BOWIE – Wal-Mart hosted an open house at the DuVall Village Shopping Center in an effort to comply with requests from the Prince George’s County Planning Board and District Council to interact with the community, but some residents say they still do not want a store to be constructed here. Wal-Mart plans to build a […]
BOWIE – Wal-Mart hosted an open house at the DuVall Village Shopping Center in an effort to comply with requests from the Prince George’s County Planning Board and District Council to interact with the community, but some residents say they still do not want a store to be constructed here.
Wal-Mart plans to build a 78,000 square-foot store in the Bowie community by the intersection of Annapolis Road and Glenn Dale Road. But last year, after the Planning Board passed a detailed site plan with conditions, the District Council chose to send it back to the Planning Board for further revisions. In March, the Planning Board again approved the detailed site plan, but commissioners asked Wal-Mart to do a better job of communicating with the community after hearing complaints from residents.
Wal-Mart held an open house at the site, providing opportunities for residents to speak with experts with knowledge on specifics about the project available for questioning from residents.
The company consulted the developer, DDR Corporation, before having the meeting in the space, according to Nina Albert, director of community affairs for Wal-Mart.
Jennifer Dwyer, a local resident and activist who has been leading a group of residents who oppose the Wal-Mart project, said the open house had very little effectiveness and is not what the community is expecting out of the company.
“I think I, and a lot of people in the community, expected that the format was going to be more listening to the community’s concerns and working toward addressing them,” Dwyer said. “That’s not what this was at all. I think a lot of people in the community were disappointed by that.”
Experts told residents about a variety of subjects about the project, such as an extension of the building, how the project will meet stormwater management requirements and how Wal-Mart will conduct job outreach. The company opened the building from 11 a.m. to 1 p.m. and expected more than 200 residents to appear, according to Albert.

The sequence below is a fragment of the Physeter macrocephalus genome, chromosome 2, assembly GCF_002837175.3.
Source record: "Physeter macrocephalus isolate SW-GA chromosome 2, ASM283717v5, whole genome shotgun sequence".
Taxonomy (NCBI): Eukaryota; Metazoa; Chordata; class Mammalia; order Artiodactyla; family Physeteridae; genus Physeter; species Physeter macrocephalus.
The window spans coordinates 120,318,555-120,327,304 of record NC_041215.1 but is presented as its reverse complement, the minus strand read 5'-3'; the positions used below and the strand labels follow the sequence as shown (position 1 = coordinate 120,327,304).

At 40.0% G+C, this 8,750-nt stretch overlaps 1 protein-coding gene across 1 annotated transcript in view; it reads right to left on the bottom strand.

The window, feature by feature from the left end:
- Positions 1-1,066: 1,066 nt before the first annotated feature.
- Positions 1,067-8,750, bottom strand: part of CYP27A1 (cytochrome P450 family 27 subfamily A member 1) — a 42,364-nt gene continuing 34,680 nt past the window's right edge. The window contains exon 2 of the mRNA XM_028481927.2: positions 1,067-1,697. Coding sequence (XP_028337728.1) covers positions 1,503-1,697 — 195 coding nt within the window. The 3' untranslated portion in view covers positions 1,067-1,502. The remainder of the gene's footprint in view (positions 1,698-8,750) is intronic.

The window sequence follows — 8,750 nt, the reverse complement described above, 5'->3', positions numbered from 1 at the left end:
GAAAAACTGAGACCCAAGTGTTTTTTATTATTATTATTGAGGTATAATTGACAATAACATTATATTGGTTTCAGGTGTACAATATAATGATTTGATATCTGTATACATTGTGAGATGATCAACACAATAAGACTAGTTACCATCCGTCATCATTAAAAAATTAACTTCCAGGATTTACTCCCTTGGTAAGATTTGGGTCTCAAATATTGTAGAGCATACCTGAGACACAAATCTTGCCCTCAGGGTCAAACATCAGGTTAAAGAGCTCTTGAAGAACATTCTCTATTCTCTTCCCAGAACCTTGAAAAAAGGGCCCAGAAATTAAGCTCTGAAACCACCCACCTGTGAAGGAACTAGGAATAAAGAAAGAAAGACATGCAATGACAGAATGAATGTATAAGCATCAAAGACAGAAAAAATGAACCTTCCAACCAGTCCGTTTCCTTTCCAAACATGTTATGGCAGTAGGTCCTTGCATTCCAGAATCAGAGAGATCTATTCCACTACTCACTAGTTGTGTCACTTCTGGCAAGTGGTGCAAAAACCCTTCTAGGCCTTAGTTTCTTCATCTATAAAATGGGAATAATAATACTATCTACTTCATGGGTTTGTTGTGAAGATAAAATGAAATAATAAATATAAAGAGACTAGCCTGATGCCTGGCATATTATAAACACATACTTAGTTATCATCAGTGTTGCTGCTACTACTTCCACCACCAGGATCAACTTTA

People still have concerns about things like whether the store would be a 24-hour store, parking issues and traffic issues, Albert said. The company wants to be transparent with the community, she said, and the open house was an effort to provide residents with information.
“This is an attempt to answer some questions for people who still have them. It’s clear that people still want information and we will continue to provide it,” Albert said. “This was not intended to be deceptive.”
The reason why Wal-Mart chose an open house format instead of an open meeting, Albert said, is because different people have different concerns that can all be addressed in a two hour span by different experts. An open meeting would not present the same opportunities, Albert said, because of time constraints and personnel.
While some citizens are not satisfied with the answers Wal-Mart is providing, others, such as Marlene Savage, said they would the company into the community. Savage, a board member for the Vista Gardens Homeowners’ Association, said she welcomes a Walmart store.
“I want a Walmart. I’m not going to lie and say I don’t. I want to find ways to save money when shopping. I may not be happy about all the things that Wal-Mart does but I don’t have a problem,” Savage said. “I know people are concerned about the traffic and concerned about the crime, but we can’t put the crime on Wal-Mart.”
The county is supposed to take care of some of the problems people are complaining about, Savage said, like traffic issues and security. Some of these things have nothing to do with Wal-Mart, she said.
“I think the concern about the traffic is a real concern because it is a concern of mine. But we need to get on the people that we voted in about that,” Savage said. “That’s a county problem, not a Wal-Mart problem. We need to make them do a traffic study before the store is approved.”
The traffic is bad in the area, Savage said, but the county can do things like widen the lanes and widen the main artery of traffic to make traffic more passable. It would be a difficult process, but it would be worth it according to Savage.
Clemmie Strayhorn, a citizen in the surrounding community, said the store is just not the right fit for where it is being placed. The store will be placed in the middle of affluent communities, Strayhorn said, and that is not the place for a “big box” store.
“It’s going to be a nightmare. It’s not the right fit. It’s the wrong place for a big box store,” Strayhorn said.
Strayhorn would not have a problem with a Walmart store coming into the community if they offered jobs that the residents in nearby communities could use and paid their workers enough to “get by,” he said.
Strayhorn also said Wal-Mart has been deceptive with the community, he said, and he has an issue with that.
“It appears to me that Wal-Mart has been shady from the get-go,” Strayhorn said. “What they’re doing now they should have done it two or three years ago. I believe this is something to try to satisfy the county council. I don’t feel good about this at all.”